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Health Check: Cervical cancer screenings

How often should a woman be screened for cervical cancer? (WJAR)

How often should a woman be screened for cervical cancer?

That's what the U.S. Preventive Services Task Force is charged with determining -- and it has come out with some new recommendations

Dr. Maureen Phipps, who is the chair of the department of OBGYN at Women and Infants Hospital, is one of the select few members of the task force.

"It's a 16-member panel, independent panel of experts in evidence-based medicine, public health methodology in different areas of primary care, but also public health,” Phipps told NBC 10 News.

Its latest task: recommendations for cervical cancer screening.

"The recommendation from the task force is that all women get a cervical cancer screening," said Phipps.

But it gets more specific from there.

"Women who are 21 to 29 years old should have a pap test or cervical cytology -- that's cervical cancer screening every three years,” she said.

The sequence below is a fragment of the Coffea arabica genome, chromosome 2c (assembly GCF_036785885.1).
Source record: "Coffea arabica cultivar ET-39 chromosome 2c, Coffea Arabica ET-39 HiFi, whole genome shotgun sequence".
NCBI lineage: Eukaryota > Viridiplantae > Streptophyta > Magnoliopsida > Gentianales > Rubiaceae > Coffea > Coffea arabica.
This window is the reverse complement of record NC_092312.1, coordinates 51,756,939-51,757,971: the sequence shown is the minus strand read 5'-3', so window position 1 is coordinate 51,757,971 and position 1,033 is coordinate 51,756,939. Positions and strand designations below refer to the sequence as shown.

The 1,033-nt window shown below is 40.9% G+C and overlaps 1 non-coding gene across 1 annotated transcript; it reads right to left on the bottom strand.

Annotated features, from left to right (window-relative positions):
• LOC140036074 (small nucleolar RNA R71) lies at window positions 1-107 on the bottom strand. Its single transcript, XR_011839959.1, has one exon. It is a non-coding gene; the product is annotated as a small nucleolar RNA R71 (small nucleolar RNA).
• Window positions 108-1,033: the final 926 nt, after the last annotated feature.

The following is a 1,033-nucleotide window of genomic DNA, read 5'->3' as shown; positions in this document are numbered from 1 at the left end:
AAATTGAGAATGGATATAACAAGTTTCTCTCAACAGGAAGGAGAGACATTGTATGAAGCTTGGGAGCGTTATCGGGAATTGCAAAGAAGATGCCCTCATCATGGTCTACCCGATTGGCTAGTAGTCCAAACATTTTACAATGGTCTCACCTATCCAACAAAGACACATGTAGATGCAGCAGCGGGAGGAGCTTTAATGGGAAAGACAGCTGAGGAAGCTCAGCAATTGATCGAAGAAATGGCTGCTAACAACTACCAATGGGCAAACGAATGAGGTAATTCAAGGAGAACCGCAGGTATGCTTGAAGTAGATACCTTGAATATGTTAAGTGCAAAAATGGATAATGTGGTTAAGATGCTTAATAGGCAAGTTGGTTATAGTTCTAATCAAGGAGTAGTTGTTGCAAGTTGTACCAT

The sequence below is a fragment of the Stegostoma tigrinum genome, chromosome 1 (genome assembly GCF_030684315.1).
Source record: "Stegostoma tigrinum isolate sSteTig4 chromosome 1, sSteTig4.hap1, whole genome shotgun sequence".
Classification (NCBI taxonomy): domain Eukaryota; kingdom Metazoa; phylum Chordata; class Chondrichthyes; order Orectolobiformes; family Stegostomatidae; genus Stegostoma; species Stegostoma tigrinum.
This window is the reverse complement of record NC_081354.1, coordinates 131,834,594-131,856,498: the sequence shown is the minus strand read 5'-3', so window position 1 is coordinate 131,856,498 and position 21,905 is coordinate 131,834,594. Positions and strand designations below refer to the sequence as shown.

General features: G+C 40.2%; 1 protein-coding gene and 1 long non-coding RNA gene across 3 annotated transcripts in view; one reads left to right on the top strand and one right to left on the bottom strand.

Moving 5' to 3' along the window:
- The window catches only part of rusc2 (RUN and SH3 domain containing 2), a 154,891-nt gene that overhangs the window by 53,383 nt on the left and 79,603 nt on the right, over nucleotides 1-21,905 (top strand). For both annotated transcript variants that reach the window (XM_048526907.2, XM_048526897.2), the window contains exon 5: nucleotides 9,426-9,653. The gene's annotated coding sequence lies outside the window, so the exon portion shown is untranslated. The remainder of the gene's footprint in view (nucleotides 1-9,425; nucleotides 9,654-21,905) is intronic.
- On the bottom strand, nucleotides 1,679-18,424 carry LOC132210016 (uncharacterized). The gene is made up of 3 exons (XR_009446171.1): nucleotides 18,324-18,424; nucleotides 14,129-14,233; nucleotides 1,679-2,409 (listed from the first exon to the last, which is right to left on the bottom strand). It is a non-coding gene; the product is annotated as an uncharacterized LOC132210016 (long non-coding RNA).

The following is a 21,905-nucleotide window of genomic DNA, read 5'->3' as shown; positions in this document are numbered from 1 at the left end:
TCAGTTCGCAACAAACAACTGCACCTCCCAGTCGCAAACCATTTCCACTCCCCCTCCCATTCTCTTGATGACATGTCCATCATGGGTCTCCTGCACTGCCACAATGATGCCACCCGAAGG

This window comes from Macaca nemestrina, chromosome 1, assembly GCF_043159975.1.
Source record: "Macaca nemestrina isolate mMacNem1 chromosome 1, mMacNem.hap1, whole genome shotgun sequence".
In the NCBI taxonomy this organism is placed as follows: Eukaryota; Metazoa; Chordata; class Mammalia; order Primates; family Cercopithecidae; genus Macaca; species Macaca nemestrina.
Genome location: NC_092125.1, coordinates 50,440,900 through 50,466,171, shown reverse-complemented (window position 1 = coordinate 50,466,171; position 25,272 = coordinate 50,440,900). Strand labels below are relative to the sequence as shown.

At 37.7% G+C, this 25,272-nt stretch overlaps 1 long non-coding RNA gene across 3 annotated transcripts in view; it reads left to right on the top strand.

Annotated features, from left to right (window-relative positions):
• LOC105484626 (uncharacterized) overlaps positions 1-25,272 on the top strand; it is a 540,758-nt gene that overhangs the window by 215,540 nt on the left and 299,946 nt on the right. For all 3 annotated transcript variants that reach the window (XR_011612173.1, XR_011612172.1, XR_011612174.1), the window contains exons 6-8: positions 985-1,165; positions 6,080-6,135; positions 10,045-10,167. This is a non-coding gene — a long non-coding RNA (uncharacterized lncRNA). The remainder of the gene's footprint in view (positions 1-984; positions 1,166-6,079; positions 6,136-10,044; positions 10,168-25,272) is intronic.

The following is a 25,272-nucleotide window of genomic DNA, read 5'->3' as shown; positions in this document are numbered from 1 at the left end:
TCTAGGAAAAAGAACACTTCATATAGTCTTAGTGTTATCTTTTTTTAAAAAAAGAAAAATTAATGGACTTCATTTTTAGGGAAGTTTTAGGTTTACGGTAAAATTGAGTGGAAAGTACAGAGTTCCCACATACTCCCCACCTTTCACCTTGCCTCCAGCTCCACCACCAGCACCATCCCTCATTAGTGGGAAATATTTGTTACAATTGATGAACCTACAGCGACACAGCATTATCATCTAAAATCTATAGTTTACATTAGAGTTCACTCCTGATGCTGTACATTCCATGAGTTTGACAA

Phipps said it is not recommended for women under the age of 21, regardless of whether they have been sexually active.

The recommendations, she said, are not new. They were established in 2012.

Women 30 to 65 can continue to be screened every three years.

"Or they can go to having HPV testing every five years," said Phipps.

HPV, or the human papillomavirus, has been associated with cervical cancer. This, she said, is a new recommendation

"The difference is that in 2012 the recommendation was for co-testing,” said Phipps.” You could opt for co-testing – HPV, plus cervical cytology every five years."

All of this, she said, is evidence based. And there’s more.

"Over the age of 65, it really depends on the history of a woman,” said Phipps. “If she's had completely benign pap testing or cervical cancer testing over her lifetime, she does not need further cervical cancer screening."

Right now, the recommendations are just in draft form and open for public comment until early October.

While it is recommended pap tests be spaced out, it doesn't mean you should skip your annual OBGYN visits because, as Phipps said there are other important screenings performed by your OBGYN, such as breast and pelvic screenings.

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